Teachers at many KPR schools, not just PCVS, have felt that they’ve been under pressure from both their union executives and KPR administration to keep their criticisms of decisions made by Board administrators to themselves.
Any employee of any organization will naturally feel disinclined to voice their criticisms of their employer openly, regardless of the situation. No one wants to make political enemies, or to put their supervisors in an uncomfortable position.
Nevertheless, one may easily see that such a chill on critique in the workplace, especially a workplace specifically designed to serve the public, will not have positive long-term results.
The fact of the matter, whether they admit it or not, is that management needs unions to help them run their organizations.
Union work isn’t particularly exciting or glamourous, and often union executives have a difficult time getting their members to take an active interest in what they do. After all, much union work is really a kind of ancillary management, and if the front-line workers wanted to be managers, most would already have gone that route. Public school teachers typically thrive on direct interaction with children and young adults. If they thrived on paperwork, they wouldn’t have become teachers in the first place.
Unions usually only make the news when their relationship with their employer has broken down and work stoppages threaten. News media almost always focus on wage demands, which are easy for the public to understand, rather than on substantive issues around working conditions, which most members of the public don’t understand or care about. On the personal level, employees usually only pay attention to their unions when they have grievances to pursue.
Equally important, however, is the union’s role in assisting the ongoing management of the organization by keeping on top of management decisions on a day-to-day basis. A really effective union local is the result of an active and aware membership who are willing to contend for executive positions, communicate frequently with one another and with their executives, help the executive keep a close eye on management, and demand that the executive and any staff at the union office hold management to high standards and don’t let mere wage negotiations hog center stage. This is especially important today, because salaries are largely determined by Queen’s Park. With little local control by either Board or union over wages, working conditions and learning conditions should be of paramount importance.
If the locals of the Elementary Teachers Federation of Ontario (ETFO) and the Ontario Secondary School Teachers Federation (OSSTF) have not taken the opportunity to speak out against a series of questionable decisions by KPR, from the balanced day, through huge expenditures on technology at the expense of educational quality, and now the proposed closing of PCVS, this may be the natural result of an inattentiveness on the part of teachers to their union locals.
The quality of teachers in the
area has never been higher. The emphasis placed in recent years on professionalizing teachers, requiring them to take additional qualification courses on an ongoing basis, and encouraging specialization, has resulted in an exceptional level of awareness across the spectrum. Teachers arguably know more about what’s going on their schools than do their principals. They certainly know more than Superintendents and other administrators, who can’t possibly keep track of all the classrooms for which they are supposedly responsible. Yet too often important information never makes it beyond the ears of other teachers. Peterborough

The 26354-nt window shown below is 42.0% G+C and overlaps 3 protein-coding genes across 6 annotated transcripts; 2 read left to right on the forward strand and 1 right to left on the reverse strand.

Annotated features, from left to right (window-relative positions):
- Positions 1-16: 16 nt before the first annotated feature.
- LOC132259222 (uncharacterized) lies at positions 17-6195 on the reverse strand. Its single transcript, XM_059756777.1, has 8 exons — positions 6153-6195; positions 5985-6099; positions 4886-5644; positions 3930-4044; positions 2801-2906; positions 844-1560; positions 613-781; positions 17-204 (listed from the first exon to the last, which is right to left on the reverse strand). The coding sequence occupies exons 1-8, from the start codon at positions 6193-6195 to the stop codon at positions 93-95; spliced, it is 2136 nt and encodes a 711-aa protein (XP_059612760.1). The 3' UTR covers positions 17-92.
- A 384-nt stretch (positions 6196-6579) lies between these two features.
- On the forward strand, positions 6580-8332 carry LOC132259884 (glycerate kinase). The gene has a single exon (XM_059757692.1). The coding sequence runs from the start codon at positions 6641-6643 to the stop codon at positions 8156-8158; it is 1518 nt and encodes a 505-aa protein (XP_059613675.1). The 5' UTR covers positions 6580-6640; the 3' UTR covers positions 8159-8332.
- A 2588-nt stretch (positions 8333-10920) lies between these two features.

Both elementary and secondary teachers need to take charge of their union locals, to make those locals into vehicles for positive change in the school system. ETFO and OSSTF should be seen by the public as working day-to-day to make sure the public’s tax dollars are being spent wisely by KPR administrators.
Step Three: All KPR teachers should make it their business to take a more active role in their unions, and to direct their executives to advocate publicly for better administration.
Another important point to consider is that almost all teachers are also property tax payers. Although teachers are paid from the public purse, they also pay into it, not merely through provincial income tax, but from their own property taxes. Even if teachers feel it improper to voice their criticisms of KPR’s management decisions in public, there is absolutely nothing stopping them from communicating their frustration as property-owners to our MPP Jeff Leal, who is paid to represent the interests of all Peterborough-area residents at Queen’s Park.
This is particularly important when it comes to KPR’s apparent attitude toward neighbourhood schools. Property tax payers deserve to have their dollars spent on school services for their own neighbourhoods, not just on mega-schools and new technology.
Step Four: All KPR teachers who live in the area should write to Jeff Leal to let him know that, as property-owners and taxpayers, they want Queen’s Park to monitor KPR’s decisions, and that they want neighbourhood schools made a priority.
It only takes a few minutes – here’s his email address: email@example.com.
If every KPR teacher took a few minutes to write a quick email, Leal’s mailbox would be full of communication from the people who know the most about our school system.
And that can only be a good thing.